Paperback: The Dark Room by Rachel Seiffert

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The Independent Culture

Rachel Seiffert's memorable first novel is full of startling images – the most nightmarish of which describes a young girl trying to cross a river with a small baby strapped to her stomach. Lore is just 12 when the war ends. Following the arrest of her Nazi parents, she's responsible for shepherding her four younger siblings across a devastated Germany and home to Hamburg. In a novel that considers the knotty problem of German war guilt, Seiffert explores the impact of the Holocaust on ordinary lives.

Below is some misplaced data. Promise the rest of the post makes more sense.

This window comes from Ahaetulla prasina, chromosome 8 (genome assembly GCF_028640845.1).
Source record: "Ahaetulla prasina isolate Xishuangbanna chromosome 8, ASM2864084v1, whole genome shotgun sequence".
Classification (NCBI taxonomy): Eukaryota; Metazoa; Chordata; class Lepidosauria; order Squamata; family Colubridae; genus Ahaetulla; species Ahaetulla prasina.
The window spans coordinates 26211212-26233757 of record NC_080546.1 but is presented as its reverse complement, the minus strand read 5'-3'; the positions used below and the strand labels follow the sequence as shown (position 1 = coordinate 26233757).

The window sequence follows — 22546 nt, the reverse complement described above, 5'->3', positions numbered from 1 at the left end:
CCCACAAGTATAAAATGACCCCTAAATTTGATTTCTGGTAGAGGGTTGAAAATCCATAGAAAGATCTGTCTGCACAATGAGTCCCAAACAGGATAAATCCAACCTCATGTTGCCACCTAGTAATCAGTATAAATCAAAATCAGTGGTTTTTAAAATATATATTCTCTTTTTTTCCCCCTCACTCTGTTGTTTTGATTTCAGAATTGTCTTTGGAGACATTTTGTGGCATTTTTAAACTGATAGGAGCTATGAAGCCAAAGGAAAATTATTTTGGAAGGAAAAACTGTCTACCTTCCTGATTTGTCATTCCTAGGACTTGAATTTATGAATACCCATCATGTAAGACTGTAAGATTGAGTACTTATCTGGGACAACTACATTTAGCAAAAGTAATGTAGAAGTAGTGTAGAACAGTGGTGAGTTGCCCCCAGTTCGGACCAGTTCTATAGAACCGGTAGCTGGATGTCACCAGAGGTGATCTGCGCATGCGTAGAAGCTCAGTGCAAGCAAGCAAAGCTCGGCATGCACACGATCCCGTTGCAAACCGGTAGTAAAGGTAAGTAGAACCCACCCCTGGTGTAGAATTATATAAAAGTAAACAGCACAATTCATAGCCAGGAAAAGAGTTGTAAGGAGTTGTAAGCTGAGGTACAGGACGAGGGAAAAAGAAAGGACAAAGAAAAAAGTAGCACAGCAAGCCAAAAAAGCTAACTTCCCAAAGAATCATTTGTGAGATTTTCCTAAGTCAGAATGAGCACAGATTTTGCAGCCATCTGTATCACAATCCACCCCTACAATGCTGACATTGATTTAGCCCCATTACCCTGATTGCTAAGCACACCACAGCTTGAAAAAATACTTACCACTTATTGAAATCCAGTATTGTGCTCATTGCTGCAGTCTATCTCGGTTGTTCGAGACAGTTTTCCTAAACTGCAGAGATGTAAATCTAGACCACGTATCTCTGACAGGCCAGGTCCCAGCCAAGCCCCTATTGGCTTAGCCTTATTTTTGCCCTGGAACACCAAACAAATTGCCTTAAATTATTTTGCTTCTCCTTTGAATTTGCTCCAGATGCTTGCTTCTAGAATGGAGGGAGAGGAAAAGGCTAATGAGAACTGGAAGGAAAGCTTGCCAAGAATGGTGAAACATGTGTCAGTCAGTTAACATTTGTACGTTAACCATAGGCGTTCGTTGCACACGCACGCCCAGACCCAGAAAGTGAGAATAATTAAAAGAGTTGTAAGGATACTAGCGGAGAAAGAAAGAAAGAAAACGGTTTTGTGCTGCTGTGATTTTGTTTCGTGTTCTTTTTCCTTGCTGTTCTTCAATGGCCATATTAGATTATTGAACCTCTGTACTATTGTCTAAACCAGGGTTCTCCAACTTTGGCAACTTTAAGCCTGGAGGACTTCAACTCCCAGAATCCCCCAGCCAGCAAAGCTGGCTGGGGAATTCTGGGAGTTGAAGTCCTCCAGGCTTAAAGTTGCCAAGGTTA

Told in the form of three novellas, the novel opens with the curious story of "Helmut". A vaguely autistic adolescent, Helmut comes of age in Thirties Berlin. A keen photographer and trainspotter, he starts to photograph events at his local train station – inadvertently recording what turns out to be the mass deportation of Gypsies and Jews from the city. "Lore", the central and strongest story in the book, sees the novel really taking shape. Seiffert's spare and poetic prose respectfully hints at, rather than appropriates, the young girl's confusion about her own, and her family's, place in the world. Finally we are transported to 1997 and Micha – a young teacher who becomes obsessed with determining how far his grandfather (of whom he was very fond) was responsible for a series of SS massacres in Belarus. Almost a great novel – the material is explosive, the story-telling compelling – it is ultimately undermined by Seiffert's tripartite narrative.